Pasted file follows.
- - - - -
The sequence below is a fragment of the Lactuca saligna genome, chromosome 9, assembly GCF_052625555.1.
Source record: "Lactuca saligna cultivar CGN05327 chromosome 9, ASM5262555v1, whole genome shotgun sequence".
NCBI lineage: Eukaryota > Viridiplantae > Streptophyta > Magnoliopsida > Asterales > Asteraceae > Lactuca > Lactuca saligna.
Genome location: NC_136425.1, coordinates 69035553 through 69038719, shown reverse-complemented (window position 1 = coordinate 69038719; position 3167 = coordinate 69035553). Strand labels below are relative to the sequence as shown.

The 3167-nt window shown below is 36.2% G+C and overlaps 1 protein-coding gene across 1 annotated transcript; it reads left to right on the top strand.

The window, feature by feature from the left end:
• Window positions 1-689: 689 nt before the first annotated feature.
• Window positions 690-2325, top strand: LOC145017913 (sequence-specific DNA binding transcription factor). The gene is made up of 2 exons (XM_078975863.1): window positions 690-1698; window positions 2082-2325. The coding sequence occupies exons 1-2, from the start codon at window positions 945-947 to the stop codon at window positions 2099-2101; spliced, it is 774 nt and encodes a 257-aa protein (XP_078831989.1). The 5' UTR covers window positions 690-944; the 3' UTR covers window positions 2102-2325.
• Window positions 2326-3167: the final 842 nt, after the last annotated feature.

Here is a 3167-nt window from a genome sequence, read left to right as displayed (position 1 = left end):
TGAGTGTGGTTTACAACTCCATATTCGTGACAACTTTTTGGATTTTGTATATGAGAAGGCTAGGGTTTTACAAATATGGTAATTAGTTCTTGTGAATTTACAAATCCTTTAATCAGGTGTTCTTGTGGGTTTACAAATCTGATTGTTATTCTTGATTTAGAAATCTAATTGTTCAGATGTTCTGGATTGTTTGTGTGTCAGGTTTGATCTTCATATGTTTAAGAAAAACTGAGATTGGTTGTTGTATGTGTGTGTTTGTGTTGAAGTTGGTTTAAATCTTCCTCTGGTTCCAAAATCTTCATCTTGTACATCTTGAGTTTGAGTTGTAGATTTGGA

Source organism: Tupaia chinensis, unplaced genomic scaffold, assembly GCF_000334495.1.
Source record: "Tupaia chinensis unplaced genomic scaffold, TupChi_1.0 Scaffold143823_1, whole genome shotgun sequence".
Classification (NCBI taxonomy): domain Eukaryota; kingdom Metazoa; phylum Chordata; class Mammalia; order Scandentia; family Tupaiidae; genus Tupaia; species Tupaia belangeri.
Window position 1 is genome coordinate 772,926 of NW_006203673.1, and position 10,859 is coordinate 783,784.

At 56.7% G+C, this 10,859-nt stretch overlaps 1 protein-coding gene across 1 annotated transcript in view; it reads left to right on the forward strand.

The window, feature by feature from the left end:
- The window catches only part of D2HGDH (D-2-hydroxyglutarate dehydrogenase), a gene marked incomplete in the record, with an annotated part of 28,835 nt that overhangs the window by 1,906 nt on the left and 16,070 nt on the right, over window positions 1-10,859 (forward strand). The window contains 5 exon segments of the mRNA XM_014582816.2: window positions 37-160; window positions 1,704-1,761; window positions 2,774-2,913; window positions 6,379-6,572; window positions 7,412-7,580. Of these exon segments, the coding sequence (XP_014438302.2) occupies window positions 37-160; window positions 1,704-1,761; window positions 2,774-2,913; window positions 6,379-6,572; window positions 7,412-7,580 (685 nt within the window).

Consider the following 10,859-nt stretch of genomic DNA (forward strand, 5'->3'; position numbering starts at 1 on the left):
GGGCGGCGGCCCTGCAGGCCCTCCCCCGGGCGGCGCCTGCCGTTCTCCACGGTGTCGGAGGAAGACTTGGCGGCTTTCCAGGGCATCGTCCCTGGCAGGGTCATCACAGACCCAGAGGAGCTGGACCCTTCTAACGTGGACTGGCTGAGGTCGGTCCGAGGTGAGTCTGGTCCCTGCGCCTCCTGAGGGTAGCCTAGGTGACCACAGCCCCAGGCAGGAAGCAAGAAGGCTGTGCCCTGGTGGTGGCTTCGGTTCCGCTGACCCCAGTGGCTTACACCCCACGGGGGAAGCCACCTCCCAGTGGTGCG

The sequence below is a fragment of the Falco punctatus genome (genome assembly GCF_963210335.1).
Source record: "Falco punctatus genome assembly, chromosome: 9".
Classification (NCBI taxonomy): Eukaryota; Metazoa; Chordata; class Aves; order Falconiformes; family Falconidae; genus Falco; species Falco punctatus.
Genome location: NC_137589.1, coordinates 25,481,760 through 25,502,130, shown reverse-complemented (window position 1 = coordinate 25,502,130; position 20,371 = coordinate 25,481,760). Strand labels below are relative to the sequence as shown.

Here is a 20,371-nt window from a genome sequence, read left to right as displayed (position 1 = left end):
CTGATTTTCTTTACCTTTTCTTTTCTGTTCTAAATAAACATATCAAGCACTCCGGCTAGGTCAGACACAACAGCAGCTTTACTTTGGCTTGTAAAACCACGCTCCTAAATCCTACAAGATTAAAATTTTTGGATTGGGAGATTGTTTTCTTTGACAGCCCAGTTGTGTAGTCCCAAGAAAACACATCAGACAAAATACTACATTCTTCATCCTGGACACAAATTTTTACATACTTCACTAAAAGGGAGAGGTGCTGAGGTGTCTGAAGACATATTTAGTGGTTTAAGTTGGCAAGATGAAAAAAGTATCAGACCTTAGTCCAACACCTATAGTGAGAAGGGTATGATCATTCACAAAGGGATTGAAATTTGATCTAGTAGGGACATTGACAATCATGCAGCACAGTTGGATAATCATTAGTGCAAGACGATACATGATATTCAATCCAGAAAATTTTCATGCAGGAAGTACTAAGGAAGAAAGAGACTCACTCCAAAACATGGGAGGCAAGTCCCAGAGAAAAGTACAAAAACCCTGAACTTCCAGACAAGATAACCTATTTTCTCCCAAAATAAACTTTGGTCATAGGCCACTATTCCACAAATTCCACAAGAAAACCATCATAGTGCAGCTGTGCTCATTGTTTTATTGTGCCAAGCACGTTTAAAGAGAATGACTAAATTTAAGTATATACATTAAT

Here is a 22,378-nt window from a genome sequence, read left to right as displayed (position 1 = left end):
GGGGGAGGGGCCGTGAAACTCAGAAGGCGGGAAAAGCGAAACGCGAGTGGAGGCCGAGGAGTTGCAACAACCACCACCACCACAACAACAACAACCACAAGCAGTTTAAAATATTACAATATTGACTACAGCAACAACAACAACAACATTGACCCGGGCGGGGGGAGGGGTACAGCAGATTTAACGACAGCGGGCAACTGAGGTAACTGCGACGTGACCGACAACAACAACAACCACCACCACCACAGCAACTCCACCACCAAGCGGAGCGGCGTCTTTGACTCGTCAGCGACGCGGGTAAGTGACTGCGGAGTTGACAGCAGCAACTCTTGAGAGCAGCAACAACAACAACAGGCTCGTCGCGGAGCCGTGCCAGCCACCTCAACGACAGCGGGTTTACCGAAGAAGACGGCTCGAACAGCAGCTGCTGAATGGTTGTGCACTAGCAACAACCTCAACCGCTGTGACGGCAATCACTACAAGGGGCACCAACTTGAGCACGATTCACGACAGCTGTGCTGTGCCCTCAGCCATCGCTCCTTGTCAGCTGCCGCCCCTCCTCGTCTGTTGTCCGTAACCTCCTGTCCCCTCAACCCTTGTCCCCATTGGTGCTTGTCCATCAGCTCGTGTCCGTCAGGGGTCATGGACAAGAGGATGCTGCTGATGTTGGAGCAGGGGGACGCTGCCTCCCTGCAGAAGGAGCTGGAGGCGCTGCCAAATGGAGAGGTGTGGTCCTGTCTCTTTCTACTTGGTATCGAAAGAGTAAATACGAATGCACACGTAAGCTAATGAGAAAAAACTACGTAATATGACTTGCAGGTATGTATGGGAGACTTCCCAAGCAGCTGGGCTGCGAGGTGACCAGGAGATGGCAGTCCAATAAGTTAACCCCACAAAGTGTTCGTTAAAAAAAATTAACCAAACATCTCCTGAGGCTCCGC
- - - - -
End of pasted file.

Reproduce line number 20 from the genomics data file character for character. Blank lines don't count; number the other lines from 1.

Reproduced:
GGGCGGCGGCCCTGCAGGCCCTCCCCCGGGCGGCGCCTGCCGTTCTCCACGGTGTCGGAGGAAGACTTGGCGGCTTTCCAGGGCATCGTCCCTGGCAGGGTCATCACAGACCCAGAGGAGCTGGACCCTTCTAACGTGGACTGGCTGAGGTCGGTCCGAGGTGAGTCTGGTCCCTGCGCCTCCTGAGGGTAGCCTAGGTGACCACAGCCCCAGGCAGGAAGCAAGAAGGCTGTGCCCTGGTGGTGGCTTCGGTTCCGCTGACCCCAGTGGCTTACACCCCACGGGGGAAGCCACCTCCCAGTGGTGCG